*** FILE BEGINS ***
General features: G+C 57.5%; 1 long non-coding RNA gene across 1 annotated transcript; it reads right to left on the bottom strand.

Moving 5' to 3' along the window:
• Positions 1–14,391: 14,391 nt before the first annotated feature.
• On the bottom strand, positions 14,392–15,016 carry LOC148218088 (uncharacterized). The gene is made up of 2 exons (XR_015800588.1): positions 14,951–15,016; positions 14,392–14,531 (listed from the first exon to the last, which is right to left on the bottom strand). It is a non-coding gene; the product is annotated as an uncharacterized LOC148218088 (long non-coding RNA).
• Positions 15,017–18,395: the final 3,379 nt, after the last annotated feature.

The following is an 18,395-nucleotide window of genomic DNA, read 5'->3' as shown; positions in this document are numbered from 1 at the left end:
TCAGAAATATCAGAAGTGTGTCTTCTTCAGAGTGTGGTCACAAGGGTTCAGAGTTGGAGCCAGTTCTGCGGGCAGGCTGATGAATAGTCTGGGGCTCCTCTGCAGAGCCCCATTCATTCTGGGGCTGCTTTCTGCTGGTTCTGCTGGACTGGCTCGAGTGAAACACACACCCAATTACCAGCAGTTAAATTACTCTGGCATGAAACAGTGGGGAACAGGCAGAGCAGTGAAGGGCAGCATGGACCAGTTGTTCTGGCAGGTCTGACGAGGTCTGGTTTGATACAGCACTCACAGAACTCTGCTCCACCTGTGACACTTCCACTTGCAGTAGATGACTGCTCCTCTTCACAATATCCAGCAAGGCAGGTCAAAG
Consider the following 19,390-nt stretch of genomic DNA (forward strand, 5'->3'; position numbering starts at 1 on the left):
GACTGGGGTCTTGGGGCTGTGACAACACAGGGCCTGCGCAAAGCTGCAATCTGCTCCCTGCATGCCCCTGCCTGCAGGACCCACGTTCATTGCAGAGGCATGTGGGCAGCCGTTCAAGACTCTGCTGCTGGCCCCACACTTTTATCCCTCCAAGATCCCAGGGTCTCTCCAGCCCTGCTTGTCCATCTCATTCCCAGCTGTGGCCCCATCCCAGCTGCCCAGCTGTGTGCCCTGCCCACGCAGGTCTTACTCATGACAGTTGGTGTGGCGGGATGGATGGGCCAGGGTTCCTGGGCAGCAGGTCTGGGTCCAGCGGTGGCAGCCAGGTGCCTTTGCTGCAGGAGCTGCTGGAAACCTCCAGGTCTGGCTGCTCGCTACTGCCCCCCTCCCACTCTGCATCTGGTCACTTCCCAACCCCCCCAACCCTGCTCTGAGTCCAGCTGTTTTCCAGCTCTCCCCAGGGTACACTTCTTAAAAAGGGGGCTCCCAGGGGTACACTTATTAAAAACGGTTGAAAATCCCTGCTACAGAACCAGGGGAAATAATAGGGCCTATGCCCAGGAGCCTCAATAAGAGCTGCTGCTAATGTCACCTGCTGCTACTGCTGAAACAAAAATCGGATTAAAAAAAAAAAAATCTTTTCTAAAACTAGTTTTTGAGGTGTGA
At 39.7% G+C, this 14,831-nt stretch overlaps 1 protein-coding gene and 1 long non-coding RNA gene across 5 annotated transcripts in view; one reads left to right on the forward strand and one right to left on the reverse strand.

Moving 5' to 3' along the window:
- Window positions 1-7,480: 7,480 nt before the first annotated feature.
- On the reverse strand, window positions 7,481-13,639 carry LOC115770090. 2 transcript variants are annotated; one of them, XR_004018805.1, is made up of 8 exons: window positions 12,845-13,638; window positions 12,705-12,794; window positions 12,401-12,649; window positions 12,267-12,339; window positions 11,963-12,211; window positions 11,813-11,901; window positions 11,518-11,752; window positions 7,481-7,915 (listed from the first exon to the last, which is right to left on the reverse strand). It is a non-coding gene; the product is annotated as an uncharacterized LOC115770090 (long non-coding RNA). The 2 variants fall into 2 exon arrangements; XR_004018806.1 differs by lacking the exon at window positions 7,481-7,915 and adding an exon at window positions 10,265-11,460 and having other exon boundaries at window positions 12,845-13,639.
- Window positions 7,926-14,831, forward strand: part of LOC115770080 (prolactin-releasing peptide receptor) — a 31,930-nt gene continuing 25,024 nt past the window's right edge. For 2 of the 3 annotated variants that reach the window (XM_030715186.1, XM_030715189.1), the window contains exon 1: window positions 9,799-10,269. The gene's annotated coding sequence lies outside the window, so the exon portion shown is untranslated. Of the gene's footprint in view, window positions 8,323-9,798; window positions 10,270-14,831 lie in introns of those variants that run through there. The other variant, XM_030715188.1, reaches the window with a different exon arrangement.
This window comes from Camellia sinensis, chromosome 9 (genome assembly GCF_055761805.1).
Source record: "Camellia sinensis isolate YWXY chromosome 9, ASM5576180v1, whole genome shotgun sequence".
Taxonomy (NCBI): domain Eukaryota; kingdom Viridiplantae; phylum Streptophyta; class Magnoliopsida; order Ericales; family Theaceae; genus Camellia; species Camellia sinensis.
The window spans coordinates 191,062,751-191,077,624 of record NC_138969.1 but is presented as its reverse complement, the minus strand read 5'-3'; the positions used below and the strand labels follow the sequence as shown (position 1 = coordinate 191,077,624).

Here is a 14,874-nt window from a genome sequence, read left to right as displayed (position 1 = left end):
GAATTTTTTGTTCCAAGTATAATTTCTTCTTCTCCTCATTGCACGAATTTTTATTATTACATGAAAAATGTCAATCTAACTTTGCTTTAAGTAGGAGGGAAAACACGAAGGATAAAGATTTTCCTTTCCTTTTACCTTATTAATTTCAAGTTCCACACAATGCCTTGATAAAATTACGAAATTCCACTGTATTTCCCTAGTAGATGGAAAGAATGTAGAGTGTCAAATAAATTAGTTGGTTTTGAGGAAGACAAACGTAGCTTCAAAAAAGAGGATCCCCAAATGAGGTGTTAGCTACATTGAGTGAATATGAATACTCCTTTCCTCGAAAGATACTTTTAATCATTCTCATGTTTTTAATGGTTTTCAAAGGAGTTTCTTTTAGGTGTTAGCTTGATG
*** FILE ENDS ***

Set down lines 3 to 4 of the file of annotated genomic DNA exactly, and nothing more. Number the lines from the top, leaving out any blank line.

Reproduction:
• Positions 1–14,391: 14,391 nt before the first annotated feature.
• On the bottom strand, positions 14,392–15,016 carry LOC148218088 (uncharacterized). The gene is made up of 2 exons (XR_015800588.1): positions 14,951–15,016; positions 14,392–14,531 (listed from the first exon to the last, which is right to left on the bottom strand). It is a non-coding gene; the product is annotated as an uncharacterized LOC148218088 (long non-coding RNA).